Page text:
Using a Plough Plane

When using a plough plane, the cutting iron can be set deeper than a smoothing plane as it is narrower and therefore requires much less effort to push into the wood.

The cutting iron sometimes go under the wood’s surface fibres and causes them to tear because the side walls at the surface level are not severed.

To better establish the side walls and avoid tearout, use a marking gauge to pre cut the wood fibres then use a knife to deepen these gauge lines.

The iron must be finely set to begin with to allow the groove to be created and the walls to be strengthened as subsequent cuts deepen the groove. Once a shallow depth has been established, then a deeper set can be used.

To use, grip the back handle with your right hand and the side handle with your left hand. Do not press heavily down as you push the plough plane as the cutter and weight of your arms and hands will pull the cutter down into the wood. Start with short, small strokes and apply lateral (sideways) pressure towards the side of the wood, making the strokes longer each time. Start at the end of the stock, taking short shavings and then moving gradually backwards taking longer shavings. Continue this until you are at your final depth at the end of the cut and work your way back along the ploughed groove until the full depth is achieved and the stop prevents further cutting.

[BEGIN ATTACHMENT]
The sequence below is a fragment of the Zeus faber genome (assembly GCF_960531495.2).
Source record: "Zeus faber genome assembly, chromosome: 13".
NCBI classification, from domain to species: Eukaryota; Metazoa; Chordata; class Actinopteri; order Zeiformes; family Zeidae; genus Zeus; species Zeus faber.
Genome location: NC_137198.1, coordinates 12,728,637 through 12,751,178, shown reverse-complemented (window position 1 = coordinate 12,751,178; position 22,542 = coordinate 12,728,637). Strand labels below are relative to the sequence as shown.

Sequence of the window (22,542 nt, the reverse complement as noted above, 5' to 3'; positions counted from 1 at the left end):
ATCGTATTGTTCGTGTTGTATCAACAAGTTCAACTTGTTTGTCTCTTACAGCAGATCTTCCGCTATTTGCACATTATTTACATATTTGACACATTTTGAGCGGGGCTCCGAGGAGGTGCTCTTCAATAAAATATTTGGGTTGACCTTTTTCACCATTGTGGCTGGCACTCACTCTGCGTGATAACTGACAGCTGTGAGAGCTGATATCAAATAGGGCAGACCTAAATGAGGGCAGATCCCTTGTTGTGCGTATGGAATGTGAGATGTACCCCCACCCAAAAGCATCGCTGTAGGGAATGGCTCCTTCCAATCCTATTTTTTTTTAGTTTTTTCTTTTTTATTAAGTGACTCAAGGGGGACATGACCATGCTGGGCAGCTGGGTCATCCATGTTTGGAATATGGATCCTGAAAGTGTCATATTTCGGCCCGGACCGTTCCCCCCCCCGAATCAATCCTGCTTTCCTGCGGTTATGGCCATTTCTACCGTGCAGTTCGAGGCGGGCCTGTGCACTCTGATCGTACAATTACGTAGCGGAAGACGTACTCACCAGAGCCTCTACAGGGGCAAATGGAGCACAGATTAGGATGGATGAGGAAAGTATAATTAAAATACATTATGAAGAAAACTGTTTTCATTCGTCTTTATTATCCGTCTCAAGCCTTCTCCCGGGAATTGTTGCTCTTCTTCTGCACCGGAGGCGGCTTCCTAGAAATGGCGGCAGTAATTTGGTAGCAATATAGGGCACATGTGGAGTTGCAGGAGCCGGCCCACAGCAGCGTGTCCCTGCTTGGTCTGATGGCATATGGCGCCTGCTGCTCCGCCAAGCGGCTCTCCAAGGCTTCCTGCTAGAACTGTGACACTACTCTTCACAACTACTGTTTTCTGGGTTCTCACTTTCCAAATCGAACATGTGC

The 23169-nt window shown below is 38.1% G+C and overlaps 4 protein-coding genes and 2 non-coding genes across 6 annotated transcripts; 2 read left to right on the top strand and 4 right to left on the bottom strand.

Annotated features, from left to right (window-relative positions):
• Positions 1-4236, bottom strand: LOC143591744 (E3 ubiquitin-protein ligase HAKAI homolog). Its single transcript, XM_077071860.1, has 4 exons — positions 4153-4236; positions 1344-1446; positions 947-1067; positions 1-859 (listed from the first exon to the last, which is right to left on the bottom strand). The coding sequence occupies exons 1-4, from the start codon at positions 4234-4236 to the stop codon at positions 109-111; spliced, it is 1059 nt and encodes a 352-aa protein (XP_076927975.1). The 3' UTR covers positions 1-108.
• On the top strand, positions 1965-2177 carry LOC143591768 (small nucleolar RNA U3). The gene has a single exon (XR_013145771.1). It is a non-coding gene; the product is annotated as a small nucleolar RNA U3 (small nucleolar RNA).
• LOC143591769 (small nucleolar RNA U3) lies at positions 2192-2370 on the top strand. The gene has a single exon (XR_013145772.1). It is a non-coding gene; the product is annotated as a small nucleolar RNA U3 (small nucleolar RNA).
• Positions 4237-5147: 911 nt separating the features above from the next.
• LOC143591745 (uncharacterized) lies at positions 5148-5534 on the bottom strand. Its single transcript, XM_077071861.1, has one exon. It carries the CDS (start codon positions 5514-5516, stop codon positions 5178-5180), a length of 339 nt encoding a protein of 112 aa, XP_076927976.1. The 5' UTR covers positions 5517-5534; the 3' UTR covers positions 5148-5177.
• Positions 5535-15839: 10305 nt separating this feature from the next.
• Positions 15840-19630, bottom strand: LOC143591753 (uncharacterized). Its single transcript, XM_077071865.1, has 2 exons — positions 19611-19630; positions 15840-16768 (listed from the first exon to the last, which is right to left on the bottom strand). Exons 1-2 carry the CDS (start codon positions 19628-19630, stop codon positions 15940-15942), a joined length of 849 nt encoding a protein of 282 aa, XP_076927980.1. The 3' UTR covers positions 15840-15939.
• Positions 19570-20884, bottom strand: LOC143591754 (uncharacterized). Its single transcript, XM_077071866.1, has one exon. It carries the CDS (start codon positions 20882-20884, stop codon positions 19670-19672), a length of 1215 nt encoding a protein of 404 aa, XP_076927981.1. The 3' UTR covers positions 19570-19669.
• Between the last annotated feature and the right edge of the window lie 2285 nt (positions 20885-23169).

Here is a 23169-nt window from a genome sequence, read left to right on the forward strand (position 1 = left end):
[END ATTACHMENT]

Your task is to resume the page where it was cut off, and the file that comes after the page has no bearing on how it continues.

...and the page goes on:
Hand Positions Gallery:

6 thoughts on “Using a Plough Plane”

  1. I need a little advise using a plough plane. I recently purchased a Stanley 13-052 (used but like new) and shortly after was given a Stanley 45 (after restoration in very good working order). The blades are sharp. Keeping the planes absoluetly verticle takes some practice and I am getting better at it. The #45 is easier to keep verticle due to the double skate. I have gotten to the point I can quickly plough a clean crisp grove in softwood. However when I attempt to plough a grove in old (very hard) red oak it is another story. Again the #45 works better than the #13-052, but either plane wants to dive into the grain. If I back the blade out to the point it does not get stuck, it doesn’t cut.

    Obviously I am doing something wrong! In softwood my bad technique is tolerable, but in hardwood that is not the case. Any idea what I am doing wrong?

    1. I asked Paul and he suggested checking out the parallelity between the fence and the sole to make sure the two are parallel when they are locked off with the locking nuts. He said: “I often find they are not parallel and best to leave the rear one loose.”

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